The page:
One Door Closes….

6771_1184546302270_836831_nShutting the door to my parents’ empty house was like coming to the end of a movie when all the vivid splendor suddenly fades to black. The story-line had finally come to a close; all voices were silent. The grand collection of objects and heirlooms were ferreted away in boxes or sorted into purposeful piles. The stuff that were the backdrop, scenery and props of a 62-year marriage, would be assigned to new duties now.

Bob and Winnie were no longer living in the house they had made home. No one would be scurrying from room to room packing the suitcases for road trips; no excited voices on “catch-up” phone calls to family and friends would carry down the hallways; there would be no more holiday gatherings for the family that spent much of their year scattered across the miles.

Yes, it was hitting me all so squarely in the face, I would no longer bring my Papa his fresh, black coffee in his favorite navy mug. Gone forever was his gentle teasing about my leaving cold coffee in the bottom of my cup. (He loved to boast his coffee never had a chance to get cold, because he didn’t waste any time drinking it!) I would never again hear his verbal reward: “AAAAAAAAH, Good to the last drop, Miss Donna!”Image

Over too were the days I would steal Mama away for a Saturday outing while Dad would stay home watching football. Her lilting voice, her love of shopping for the grandkids, and her absolute enjoyment of her daughter’s company…those times all faded like old photographs lining the now lonely hallways, scenes with familiar dialogue, never to be re-enacted.Image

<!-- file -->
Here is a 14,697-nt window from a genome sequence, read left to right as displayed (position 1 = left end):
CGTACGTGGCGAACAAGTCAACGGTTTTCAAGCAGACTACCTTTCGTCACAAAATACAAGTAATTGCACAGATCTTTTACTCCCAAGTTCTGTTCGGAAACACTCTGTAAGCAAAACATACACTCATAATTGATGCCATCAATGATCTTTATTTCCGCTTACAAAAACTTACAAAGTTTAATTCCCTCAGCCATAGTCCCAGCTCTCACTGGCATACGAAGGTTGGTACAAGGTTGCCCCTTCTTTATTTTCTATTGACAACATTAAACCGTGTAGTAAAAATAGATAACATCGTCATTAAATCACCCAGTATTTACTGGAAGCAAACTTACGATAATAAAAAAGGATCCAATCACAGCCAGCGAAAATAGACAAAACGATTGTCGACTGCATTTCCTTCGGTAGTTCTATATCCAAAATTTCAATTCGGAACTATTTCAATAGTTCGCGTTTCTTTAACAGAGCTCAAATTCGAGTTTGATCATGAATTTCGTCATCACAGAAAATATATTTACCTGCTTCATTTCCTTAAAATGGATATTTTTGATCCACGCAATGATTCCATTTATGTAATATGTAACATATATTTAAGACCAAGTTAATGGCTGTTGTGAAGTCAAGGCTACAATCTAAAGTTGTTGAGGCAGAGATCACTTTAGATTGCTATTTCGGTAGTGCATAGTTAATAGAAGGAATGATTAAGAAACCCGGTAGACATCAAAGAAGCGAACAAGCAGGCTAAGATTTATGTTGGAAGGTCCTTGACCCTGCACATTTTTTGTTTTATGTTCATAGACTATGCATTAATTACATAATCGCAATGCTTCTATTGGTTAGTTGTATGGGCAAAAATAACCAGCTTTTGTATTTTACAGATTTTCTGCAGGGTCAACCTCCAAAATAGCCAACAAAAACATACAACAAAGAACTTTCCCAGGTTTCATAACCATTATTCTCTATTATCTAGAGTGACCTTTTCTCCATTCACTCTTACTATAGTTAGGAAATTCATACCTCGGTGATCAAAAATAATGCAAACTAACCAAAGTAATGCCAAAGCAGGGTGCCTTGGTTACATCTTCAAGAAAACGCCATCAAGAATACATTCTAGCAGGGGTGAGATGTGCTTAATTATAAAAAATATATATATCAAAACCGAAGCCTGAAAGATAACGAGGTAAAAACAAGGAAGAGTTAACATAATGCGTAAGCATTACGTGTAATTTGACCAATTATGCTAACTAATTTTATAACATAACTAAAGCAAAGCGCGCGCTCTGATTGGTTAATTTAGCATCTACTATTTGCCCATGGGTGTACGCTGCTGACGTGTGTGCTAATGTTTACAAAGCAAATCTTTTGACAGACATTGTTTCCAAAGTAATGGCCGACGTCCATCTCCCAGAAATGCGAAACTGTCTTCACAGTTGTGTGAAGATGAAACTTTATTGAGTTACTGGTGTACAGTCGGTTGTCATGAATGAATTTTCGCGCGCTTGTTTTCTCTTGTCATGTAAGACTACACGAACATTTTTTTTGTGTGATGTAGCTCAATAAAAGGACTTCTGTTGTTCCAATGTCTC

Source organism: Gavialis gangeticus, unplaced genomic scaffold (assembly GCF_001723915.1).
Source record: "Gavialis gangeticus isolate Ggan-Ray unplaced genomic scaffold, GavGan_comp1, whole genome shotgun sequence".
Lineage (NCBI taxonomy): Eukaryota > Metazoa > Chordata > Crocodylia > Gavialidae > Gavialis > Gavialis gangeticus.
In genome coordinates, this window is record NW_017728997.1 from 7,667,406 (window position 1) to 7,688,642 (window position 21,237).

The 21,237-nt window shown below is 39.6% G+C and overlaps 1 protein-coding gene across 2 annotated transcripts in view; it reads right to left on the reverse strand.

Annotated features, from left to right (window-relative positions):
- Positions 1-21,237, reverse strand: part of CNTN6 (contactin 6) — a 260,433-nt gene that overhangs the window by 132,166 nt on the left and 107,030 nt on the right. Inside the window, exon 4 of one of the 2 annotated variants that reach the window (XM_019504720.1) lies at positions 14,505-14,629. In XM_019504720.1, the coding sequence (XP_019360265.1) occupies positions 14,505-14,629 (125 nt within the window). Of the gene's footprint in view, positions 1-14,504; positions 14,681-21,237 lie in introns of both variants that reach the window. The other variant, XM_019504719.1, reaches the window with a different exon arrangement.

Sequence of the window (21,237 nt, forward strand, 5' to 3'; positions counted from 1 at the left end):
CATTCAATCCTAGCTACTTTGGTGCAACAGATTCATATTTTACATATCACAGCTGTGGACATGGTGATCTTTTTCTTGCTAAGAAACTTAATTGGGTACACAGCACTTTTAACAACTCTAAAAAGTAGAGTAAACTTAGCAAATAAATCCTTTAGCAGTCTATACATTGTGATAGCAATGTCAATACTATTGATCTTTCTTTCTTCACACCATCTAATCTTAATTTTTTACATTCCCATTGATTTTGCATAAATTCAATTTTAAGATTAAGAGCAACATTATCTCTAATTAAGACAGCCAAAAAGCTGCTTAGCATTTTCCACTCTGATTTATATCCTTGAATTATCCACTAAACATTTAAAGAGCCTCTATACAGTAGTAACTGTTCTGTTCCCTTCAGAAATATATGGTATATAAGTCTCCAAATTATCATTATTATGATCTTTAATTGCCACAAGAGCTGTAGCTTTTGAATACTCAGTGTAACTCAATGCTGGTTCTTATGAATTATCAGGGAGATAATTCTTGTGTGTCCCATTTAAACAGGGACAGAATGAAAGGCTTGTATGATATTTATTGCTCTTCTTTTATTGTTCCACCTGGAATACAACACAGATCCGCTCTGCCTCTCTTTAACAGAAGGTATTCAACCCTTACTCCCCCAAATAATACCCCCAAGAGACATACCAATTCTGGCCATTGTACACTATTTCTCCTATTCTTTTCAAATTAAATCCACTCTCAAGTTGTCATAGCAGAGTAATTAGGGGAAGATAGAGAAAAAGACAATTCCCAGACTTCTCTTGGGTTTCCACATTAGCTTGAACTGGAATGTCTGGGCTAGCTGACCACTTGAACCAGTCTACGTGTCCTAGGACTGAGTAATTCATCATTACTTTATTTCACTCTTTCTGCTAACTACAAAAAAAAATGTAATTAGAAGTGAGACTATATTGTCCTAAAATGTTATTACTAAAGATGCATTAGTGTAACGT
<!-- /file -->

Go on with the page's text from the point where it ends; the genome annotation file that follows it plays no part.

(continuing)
Although the physical door to my parents’ house shut quite silently and without much effort, I heard the echoing crash of another ethereal door, closing permanently on life as I knew it. To me it was hauntingly deafening. With that ghost-like sound arose mental apparitions of tractor trailers, tambourines, tent meetings and television studios, circling around me like a whirlwind and finally resting behind the closed door of the past life. The surreal emotions marked the end of a glorious era, never to be re-visited.

Sadly, poignantly, it was becoming quite clear. It was okay for me to remember; I should and must mourn their deaths; but, I could not ever re-open that door and try to relive their long-shared life. A new chapter was waiting to be written; a different drama begged to be played out on an awaiting stage. In order to find my voice…my platform, I would be required to confront the fear of the unknown.

All my familiar anchors had vanished. All emotional tethers had been severed. Behind me stood the cherished, comforting, and all-too-closed door to what I knew as home. Before me, my teary eyes strained to discover the next open portal, somewhere off in the distance, slightly ajar.

My heart was asked to trust God, knowing He was already writing the next scenes and gathering the cast of characters for this freshly-produced drama, filled with His personality and purpose. i determined to trust He would somehow replace the love and fellowship so vacant from my life, and restore the lost sense of security in having nearby those who were always happy to see me.